Now, don't get confused...all dry air on this image is not the Jet Stream...other things can cause dry air to show up...but that's a semester-long course in advanced thermodynamics.
I'm sure y'all have heard of the "Polar Vortex"...a fancy name that someone created during the winter of 2013-2014 for the Jet Stream that becomes very strong and dips well into the southern states. It all starts with Water Vapor Satellite.
Below you can view a loop of model forecast Surface Relative Humidity. The blue colors are high, the yellows, greens, and reds are low. So what can you tell from this? As time progresses, you will notice that the line of blue quickly moves eastward, filled in by lower relative humidifies. This is the outline of the cold front that is passing through Texas tonight.
As you can see, most of the darkest blue indicates areas of potential rainfall...a fast-moving line impacting the majority of the state, but most notably the northern half, and east of the Interstate 35 Corridor.
Most of the severe thunderstorms expected will remain through the Panhandle, North Texas, Oklahoma, and eventually much of East Texas and Louisiana, although much of state of Texas is under-the-gun, even if just slightly. In fact, the majority of West Texas, including all of the Panhandle, as well as the Oklahoma Panhandle and western Kansas are all currently under a Tornado Watch, while East Texas, all of Louisiana, Arkansas, Mississippi, and much of Missouri, Illinois, and Western Tennessee are all poised with a flash flood watch.
Stay tuned to your local news channel and emergency management updates as this system continues to barrel down on the region.
Texas, Oklahoma, and Western Kansas are on the hook for some upcoming severe weather as a storm system barrels down on the Southern Plains. Arkansas, Louisiana, and Mississippi are shortly thereafter, followed by the remainder of the Eastern United States. A fast-moving cold front, which will bring snow to the Inter mountain West (Arizona, Utah, New Mexico, Wyoming, Colorado...) will begin to push through the Texas/Oklahoma Panhandle near sunset Monday evening, bringing severe thunderstorms followed by near-freezing temperatures. By sunrise, the cold front will have blasted through Texas Hill Country and Central Oklahoma/Kansas and will bear down on East Texas, bringing Severe Thunderstorms and potentially heavy rain to much of South-Eastern Texas (Houston Metroplex) and Coastal Louisiana. This will continue through the day on Tuesday, with rain and thunderstorms occurring through the Mississippi River Valley from New Orleans to St Louis. By sunrise Wednesday, expect the cold front ans associated weather to stretch from the Mississippi Gulf to Lake Michigan (wow!)...becoming slightly negatively titled (which is conducive for very bad weather) through the Ohio River Valley. By early morning Thursday, it will hit the Appalachians. At the same time, an additional cold push of air will enter northern Texas, bringing sub-freezing temperatures.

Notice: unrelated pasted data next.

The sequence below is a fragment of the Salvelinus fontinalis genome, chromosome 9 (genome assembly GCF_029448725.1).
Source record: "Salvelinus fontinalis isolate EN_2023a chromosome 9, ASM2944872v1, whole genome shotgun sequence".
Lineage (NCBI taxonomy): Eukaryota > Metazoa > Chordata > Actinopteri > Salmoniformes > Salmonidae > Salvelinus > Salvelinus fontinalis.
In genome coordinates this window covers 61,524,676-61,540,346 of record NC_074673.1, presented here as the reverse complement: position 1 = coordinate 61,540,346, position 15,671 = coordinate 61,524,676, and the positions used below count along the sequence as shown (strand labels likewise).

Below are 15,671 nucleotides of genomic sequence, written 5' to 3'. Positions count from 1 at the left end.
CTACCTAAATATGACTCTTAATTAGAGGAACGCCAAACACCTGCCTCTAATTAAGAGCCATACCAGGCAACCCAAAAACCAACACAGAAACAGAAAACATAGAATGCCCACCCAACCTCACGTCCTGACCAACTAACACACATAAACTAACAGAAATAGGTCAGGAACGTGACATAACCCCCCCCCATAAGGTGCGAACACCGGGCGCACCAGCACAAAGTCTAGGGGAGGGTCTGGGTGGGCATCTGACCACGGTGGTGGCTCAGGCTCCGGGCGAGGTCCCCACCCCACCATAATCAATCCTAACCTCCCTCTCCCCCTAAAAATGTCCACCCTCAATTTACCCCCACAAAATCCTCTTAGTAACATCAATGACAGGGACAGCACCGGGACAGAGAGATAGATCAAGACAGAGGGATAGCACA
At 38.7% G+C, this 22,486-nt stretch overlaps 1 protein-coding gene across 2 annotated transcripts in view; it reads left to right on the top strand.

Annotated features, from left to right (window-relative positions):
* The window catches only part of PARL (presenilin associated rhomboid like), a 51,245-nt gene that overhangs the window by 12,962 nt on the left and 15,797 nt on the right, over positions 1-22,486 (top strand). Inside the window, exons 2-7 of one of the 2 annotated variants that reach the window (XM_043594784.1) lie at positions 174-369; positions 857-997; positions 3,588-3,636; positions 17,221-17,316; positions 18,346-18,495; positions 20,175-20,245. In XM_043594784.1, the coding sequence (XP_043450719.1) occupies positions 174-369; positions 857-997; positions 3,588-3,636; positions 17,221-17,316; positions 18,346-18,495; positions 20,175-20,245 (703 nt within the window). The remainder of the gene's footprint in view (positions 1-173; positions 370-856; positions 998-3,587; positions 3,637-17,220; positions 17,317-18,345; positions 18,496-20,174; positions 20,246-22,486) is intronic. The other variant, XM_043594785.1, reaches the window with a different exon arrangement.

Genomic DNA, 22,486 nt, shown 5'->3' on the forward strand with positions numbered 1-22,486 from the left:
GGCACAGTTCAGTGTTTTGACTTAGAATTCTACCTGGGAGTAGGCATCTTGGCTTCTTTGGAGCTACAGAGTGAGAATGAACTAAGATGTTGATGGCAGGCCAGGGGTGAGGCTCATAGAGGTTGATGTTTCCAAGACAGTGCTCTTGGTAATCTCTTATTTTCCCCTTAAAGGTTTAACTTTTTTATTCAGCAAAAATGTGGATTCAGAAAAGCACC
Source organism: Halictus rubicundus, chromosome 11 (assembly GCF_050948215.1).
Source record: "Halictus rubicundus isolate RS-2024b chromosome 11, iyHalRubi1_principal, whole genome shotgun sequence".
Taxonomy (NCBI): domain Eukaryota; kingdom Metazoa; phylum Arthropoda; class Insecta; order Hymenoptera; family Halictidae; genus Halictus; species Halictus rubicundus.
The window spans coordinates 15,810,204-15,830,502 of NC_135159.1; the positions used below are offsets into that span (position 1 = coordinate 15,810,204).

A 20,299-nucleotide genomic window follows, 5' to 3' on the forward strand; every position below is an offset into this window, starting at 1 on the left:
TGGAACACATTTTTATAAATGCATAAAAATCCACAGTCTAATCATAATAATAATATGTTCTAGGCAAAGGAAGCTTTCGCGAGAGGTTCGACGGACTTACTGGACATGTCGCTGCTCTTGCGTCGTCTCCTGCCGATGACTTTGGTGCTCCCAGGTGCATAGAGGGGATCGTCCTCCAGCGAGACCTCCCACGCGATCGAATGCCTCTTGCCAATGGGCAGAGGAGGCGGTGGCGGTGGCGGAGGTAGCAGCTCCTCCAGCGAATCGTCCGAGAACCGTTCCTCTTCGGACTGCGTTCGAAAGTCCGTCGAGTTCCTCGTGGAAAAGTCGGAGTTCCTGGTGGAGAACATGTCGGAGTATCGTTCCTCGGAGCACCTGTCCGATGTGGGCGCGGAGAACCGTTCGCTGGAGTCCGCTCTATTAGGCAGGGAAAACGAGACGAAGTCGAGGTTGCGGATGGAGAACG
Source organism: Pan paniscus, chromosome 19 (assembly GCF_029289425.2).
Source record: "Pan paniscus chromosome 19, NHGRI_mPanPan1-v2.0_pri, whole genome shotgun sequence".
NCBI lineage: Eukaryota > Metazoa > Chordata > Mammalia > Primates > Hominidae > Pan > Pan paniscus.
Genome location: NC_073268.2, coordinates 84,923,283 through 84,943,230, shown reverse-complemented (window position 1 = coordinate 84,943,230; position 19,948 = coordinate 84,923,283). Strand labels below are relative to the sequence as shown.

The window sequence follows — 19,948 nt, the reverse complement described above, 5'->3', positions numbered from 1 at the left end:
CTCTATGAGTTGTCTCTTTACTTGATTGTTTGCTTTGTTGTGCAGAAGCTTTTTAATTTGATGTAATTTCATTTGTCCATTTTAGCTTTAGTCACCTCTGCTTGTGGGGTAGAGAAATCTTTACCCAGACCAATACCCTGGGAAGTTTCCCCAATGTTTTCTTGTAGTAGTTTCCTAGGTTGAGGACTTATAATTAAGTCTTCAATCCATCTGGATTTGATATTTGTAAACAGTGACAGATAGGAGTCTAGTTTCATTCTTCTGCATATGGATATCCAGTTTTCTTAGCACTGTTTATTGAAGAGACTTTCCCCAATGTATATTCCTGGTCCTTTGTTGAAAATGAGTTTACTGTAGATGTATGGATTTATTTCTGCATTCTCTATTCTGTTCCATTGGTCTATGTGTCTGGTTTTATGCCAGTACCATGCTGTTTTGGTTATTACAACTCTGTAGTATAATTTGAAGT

I've attached the Storm Prediction Center's outlook valid from 6am Monday-6am Tuesday. Thunderstorms will occur outside of the shaded areas...this is only their assessment of SEVERE THUNDERSTORM potential. Additionally, this does not account for heavy rain and flooding potential.
***Severe Thunderstorms (as issued by the National Weather Service) include quarter-sized (1-inch diameter) hail and/or wind speeds 58 mph or greater (50 knots). Tornadoes are often a possibility with severe thunderstorms, but the likelihood of a tornado is significantly less than the likelihood of a severe thunderstorm. On average, only about 20-30% of severe thunderstorms are capable of creating a funnel cloud, and even less will create an actual tornado reaching the ground. Nonetheless, the threat exists.
Dan Schreiber is a freelance meteorologist with experience